Spousal Support, often referred to as Alimony, is often an issue of great concern in divorce cases. Alimony means the payment of support, monetarily, from one spouse to another. The idea is that husband and wife have a duty to support one another under the law, so if they are not living together, one may be called upon to support the other in the manner in which they established during the marriage, especially if there is a large difference in the amount of money each spouse makes. Often these awards are considered at two different times by the Court, once for temporary support or “Pendente Lite Support” at the start of litigation, and again spousal support can be reviewed at the end of the divorce case. Spousal support is revisited after equitable distribution of assets and debts are decided at the end of the divorce case, to determine if permanent spousal support will be paid or spousal support paid for a defined duration. Support can be permanent, or determined for a period of time. In some cases permanent support is appropriate, usually when one spouse’s need is great and the paying spouse has the ability to pay, and it has been a lengthy marriage. In other situations, like fault grounds of divorce, alimony may not be appropriate.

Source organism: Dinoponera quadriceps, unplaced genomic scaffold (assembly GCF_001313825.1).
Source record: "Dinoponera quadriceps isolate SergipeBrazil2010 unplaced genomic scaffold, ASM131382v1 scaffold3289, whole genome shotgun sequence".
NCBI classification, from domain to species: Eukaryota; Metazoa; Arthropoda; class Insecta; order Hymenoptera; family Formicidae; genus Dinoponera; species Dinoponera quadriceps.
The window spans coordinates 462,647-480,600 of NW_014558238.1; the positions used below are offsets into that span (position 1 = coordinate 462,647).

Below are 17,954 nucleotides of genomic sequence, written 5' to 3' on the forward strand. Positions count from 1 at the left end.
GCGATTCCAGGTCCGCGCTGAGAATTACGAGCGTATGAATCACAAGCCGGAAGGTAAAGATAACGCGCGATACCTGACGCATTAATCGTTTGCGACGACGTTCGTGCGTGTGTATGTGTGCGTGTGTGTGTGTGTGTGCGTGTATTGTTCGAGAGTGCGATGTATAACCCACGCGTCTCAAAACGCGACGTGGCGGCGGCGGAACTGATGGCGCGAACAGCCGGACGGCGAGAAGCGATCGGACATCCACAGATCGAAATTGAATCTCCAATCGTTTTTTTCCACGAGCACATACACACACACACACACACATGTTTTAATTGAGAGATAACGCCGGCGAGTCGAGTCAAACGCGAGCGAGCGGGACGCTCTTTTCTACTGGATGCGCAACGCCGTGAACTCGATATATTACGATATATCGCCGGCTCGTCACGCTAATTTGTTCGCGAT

This type of support is generally offered if one has young children, or they are in the process of obtaining job-training or must seek additional education in order to be marketable. In addition, defined duration is more likely to be used in short or mid-range marriages, sometimes also when there are no children involved. This duration may give the person earning less money time to adjust to new circumstances, or obtain the skills necessary to be able to increase their earning potential and begin to support themselves.
This type of support may be awarded in longer marriages. This support may also be awarded if the parents involved made a marital decision for one parent to provide care for children while the other parent worked. There are many other factors which can contribute to a spousal support award including the age, physical or mental condition of a spouse, earning capacity, education, or perhaps the grounds of divorce.
It is important to have a skilled and qualified attorney at your side during the process of establishing alimony, as the judge can exercise a lot of discretion in determining spousal support. With over 40 years of experience in family law, Jonathan Murdoch-Kitt can provide expert guidance to determine the appropriate amount and duration of spousal support and negotiate on your behalf.